In a 2008 article for the journal Zoologische Mededelingen, biologists Adriaan Gittenberger and Cor Schipper explain that bootlace worms measuring up to 98.4 feet (30 meters) long "have been encountered repeatedly."

If you're squeamish and the image of a wriggling worm longer than a New York City bus disturbs you, skip the next few sentences. Things are about to get even more mind-blowing.

The carcass of a monstrous bootlace worm reportedly washed ashore in Scotland during the year 1864. From end to end, it was said to measure... wait for it... more than 180 feet (55 meters) long!

Claims like that should be taken with a grain of salt. As Gittenberger and Schipper's article observes, the scientific community doesn't have any preserved specimens of a bootlace worm measuring anywhere near this size.

Which means we cannot confirm the existence of a 180-foot-long (55-meter-long) Lineus longissimus. Also, because ribbon worms in general are stretchable, elastic critters with bodies prone to distortion, it can be hard to pin down their maximum lengths anyway. Sorry for the buzzkill.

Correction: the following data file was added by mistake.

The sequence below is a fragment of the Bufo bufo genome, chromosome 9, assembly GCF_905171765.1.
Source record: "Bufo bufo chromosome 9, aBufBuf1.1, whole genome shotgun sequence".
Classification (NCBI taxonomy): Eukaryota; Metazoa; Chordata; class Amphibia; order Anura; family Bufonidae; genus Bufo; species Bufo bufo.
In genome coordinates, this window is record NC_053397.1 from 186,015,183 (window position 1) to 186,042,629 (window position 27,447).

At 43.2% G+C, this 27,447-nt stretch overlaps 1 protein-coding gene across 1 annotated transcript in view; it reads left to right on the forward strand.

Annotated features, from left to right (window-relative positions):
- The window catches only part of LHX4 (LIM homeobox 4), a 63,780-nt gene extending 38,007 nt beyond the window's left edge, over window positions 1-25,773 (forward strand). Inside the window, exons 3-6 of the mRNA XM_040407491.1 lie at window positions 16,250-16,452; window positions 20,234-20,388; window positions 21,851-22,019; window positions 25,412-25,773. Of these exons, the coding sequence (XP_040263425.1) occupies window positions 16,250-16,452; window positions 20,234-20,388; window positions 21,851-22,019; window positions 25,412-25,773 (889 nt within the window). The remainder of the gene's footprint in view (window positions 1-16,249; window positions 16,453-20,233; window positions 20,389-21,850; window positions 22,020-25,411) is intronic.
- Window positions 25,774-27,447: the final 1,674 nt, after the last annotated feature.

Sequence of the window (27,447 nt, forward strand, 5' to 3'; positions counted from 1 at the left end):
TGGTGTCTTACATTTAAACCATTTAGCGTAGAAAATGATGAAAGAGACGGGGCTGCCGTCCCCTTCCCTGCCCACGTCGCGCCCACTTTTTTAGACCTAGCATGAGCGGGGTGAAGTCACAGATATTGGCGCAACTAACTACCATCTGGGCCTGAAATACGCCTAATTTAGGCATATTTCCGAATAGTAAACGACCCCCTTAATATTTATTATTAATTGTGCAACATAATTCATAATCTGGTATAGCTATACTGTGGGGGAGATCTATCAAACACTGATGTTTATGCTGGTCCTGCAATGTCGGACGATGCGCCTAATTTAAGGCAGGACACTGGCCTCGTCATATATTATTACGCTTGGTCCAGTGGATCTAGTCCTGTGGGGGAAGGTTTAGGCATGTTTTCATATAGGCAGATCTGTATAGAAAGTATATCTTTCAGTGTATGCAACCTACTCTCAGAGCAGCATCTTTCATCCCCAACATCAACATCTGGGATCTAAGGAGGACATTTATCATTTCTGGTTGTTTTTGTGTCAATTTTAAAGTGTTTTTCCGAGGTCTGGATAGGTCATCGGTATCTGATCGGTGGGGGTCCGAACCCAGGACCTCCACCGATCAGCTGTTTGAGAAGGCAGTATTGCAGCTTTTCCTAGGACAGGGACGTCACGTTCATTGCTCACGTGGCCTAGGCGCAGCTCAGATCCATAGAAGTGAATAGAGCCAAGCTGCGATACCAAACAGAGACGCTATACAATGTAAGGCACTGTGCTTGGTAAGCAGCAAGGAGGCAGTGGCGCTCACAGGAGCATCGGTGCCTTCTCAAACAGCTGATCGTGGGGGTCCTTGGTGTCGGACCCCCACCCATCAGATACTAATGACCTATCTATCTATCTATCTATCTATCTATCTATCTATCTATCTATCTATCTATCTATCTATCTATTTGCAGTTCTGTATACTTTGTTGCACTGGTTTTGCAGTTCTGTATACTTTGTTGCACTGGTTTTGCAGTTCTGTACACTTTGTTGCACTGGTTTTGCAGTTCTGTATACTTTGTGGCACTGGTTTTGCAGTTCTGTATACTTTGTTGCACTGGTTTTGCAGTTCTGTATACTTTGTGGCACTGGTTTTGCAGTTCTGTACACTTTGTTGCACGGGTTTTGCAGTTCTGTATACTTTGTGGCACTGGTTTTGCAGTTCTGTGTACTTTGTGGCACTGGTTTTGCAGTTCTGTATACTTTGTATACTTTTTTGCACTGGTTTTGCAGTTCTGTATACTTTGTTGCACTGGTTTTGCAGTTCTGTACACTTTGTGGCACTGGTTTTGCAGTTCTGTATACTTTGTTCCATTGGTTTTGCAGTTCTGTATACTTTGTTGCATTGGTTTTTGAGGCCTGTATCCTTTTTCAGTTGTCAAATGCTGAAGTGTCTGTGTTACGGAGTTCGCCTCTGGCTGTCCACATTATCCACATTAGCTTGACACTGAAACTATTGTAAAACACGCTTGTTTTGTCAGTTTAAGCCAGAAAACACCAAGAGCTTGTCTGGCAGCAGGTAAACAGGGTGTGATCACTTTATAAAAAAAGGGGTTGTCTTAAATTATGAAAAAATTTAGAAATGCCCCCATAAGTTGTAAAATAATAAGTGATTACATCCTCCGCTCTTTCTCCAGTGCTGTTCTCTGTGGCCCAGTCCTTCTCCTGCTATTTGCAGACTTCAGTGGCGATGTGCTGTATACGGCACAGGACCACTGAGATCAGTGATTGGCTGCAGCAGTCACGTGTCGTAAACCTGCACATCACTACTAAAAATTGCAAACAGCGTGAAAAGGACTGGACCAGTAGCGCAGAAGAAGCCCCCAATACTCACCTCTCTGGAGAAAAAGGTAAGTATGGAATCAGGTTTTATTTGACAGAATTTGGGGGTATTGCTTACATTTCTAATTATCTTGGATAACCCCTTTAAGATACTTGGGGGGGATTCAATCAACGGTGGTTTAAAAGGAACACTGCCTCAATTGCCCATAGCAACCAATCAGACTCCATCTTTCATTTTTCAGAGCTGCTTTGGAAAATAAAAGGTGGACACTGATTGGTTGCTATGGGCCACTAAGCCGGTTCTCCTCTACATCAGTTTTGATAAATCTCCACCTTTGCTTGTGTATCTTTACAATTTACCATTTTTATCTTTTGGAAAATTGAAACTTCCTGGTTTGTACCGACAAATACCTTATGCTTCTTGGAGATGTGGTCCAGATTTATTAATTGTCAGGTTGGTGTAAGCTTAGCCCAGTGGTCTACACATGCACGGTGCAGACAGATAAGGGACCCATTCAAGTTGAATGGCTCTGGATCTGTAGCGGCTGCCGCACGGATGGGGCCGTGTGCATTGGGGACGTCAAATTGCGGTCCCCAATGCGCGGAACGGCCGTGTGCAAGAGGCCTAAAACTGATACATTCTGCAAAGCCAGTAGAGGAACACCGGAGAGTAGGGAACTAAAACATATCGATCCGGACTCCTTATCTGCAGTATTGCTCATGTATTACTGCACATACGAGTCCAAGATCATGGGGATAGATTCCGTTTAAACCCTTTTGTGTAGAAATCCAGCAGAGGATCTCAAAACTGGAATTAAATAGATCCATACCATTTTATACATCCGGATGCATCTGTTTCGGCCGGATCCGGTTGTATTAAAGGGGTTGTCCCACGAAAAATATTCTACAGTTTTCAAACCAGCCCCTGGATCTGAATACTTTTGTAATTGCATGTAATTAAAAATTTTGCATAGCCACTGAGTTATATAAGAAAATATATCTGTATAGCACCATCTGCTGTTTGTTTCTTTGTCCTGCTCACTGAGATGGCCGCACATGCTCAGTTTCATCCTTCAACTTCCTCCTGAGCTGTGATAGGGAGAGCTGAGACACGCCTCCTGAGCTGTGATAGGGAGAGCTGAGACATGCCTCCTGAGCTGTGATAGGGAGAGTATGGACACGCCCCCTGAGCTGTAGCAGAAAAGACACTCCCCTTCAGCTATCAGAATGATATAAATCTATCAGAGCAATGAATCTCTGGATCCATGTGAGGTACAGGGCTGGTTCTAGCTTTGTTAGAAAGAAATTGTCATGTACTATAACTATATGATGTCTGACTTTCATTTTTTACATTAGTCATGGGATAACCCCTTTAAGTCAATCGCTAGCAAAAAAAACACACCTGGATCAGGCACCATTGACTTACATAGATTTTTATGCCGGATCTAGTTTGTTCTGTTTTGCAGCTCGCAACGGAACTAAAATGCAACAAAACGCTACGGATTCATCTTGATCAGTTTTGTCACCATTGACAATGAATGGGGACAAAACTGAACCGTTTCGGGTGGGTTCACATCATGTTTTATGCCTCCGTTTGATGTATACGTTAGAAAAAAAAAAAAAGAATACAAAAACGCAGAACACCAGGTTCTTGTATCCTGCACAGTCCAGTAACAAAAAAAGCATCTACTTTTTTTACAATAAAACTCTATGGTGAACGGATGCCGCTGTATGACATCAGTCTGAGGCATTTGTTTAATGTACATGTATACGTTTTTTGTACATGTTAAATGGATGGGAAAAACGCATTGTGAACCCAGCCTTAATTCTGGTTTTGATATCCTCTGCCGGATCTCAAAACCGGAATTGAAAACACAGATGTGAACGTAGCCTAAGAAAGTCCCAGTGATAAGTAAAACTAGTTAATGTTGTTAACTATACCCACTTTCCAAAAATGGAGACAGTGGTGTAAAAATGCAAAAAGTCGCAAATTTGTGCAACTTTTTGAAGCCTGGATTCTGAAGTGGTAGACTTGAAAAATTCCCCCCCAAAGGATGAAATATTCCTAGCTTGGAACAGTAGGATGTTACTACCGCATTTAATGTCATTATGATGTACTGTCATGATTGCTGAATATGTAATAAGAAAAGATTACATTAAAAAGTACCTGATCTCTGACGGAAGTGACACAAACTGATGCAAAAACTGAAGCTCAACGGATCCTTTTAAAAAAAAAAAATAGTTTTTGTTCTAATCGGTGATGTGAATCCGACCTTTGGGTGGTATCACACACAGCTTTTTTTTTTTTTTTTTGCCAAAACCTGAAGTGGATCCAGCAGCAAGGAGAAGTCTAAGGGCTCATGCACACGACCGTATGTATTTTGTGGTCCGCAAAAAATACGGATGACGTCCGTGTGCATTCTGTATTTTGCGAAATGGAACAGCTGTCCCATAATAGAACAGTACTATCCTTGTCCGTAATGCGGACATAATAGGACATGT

The Benefits of Toxins

Handling bootlace worms is not a pleasant experience. To ward off predators — and grabby people — the invertebrates release huge amounts of thick, foul-smelling mucus when they feel threatened.

And there's more to this substance than meets the eye (or nose).


Naturalists have learned that the bootlace worm's defensive mucus is loaded with peptide toxins. Indeed, when a team examined the stuff in 2018, they discovered an entirely new group of said toxins, hitherto unknown to science.

Researchers who participated in that 2018 study have said the most common of these peptides (called "nemertide α-1") probably isn't poisonous to human beings or other mammals. But cockroaches should keep their distance.

Lab tests showed that exposure to nemertide α-1 interferes with nerve and muscle function in green crabs (Carcinus maenas) and Dubia roaches (Blaptica dubia). That can leave the critters dead or permanently paralyzed.

"Nemertide α-1 has a very powerful effect on crustaceans and cockroaches, which is why it could serve as a very effective insecticide," Ulf Göransson, the study's lead author, told SciNews in 2018.

Who knows? In the near future, products derived from the bootlace worm's stinky mucus may keep pest insects from ruining farms and cash crops. Stranger things have happened.